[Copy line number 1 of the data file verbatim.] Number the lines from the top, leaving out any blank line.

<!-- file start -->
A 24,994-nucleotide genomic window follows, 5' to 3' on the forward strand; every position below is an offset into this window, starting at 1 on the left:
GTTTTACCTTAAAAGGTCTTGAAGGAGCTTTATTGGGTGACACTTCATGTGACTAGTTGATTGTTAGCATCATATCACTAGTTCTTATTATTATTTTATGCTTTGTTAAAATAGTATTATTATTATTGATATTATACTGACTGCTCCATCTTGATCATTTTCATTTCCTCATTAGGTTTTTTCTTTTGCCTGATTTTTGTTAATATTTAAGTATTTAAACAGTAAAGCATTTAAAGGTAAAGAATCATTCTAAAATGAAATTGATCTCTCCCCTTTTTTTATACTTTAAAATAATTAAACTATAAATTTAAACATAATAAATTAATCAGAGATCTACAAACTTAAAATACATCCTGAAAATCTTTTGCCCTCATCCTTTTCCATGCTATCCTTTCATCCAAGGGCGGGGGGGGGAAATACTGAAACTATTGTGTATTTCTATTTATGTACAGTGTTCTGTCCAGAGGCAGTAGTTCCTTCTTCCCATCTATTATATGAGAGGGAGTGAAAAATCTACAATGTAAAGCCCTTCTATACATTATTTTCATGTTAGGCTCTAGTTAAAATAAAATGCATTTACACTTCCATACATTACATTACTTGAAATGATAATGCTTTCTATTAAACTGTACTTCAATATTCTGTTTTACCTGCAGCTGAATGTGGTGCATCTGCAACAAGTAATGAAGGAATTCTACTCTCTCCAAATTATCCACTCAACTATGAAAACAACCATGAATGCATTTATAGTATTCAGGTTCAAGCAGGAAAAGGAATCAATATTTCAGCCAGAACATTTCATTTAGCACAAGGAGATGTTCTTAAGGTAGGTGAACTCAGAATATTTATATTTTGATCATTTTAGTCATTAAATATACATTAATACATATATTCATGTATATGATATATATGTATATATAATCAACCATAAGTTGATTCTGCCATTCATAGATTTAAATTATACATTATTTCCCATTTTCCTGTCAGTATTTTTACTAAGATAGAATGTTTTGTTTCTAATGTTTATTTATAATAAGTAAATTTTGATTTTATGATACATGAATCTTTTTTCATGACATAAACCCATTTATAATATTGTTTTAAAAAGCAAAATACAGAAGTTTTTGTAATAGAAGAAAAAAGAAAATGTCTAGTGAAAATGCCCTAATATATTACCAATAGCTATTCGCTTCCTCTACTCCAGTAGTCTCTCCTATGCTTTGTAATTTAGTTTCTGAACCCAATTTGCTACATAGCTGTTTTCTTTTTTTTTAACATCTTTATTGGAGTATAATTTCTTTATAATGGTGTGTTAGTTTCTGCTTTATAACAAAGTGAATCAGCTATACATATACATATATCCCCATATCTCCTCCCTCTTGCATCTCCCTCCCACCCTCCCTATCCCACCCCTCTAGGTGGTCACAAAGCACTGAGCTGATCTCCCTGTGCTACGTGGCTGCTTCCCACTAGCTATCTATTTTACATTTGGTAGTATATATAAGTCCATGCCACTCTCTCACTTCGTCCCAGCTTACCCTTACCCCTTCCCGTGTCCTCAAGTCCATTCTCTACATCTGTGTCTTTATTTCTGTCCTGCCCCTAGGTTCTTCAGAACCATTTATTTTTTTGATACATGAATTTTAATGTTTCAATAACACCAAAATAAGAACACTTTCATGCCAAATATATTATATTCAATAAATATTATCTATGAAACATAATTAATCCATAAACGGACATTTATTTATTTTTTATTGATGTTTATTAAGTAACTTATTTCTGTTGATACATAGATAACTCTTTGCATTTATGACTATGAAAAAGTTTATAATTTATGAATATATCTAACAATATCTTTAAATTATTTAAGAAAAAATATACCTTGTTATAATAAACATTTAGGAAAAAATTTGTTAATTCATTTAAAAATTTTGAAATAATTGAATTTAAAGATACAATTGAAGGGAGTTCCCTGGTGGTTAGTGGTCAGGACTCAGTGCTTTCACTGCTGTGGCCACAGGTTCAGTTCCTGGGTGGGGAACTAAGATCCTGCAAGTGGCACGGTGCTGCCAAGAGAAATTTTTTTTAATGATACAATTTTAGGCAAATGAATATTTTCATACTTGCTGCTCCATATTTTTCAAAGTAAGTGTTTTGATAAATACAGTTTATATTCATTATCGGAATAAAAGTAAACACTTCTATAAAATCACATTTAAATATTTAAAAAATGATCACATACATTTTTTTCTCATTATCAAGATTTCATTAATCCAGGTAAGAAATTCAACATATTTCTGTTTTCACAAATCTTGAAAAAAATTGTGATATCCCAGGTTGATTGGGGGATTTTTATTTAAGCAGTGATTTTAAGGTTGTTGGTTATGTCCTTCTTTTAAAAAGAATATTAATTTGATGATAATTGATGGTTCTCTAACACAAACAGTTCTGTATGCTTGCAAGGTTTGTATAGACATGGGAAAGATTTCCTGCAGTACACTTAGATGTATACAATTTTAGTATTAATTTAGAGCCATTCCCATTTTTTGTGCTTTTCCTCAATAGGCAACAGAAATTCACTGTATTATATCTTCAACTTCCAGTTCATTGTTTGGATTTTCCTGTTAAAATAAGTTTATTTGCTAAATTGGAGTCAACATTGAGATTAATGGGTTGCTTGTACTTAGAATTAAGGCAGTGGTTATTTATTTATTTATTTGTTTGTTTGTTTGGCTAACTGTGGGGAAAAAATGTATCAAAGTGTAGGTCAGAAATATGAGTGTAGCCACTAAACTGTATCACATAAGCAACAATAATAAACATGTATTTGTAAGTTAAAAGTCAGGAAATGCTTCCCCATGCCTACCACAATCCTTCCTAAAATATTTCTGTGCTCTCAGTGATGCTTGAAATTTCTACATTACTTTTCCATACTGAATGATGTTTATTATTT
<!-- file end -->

A 24,994-nucleotide genomic window follows, 5' to 3' on the forward strand; every position below is an offset into this window, starting at 1 on the left: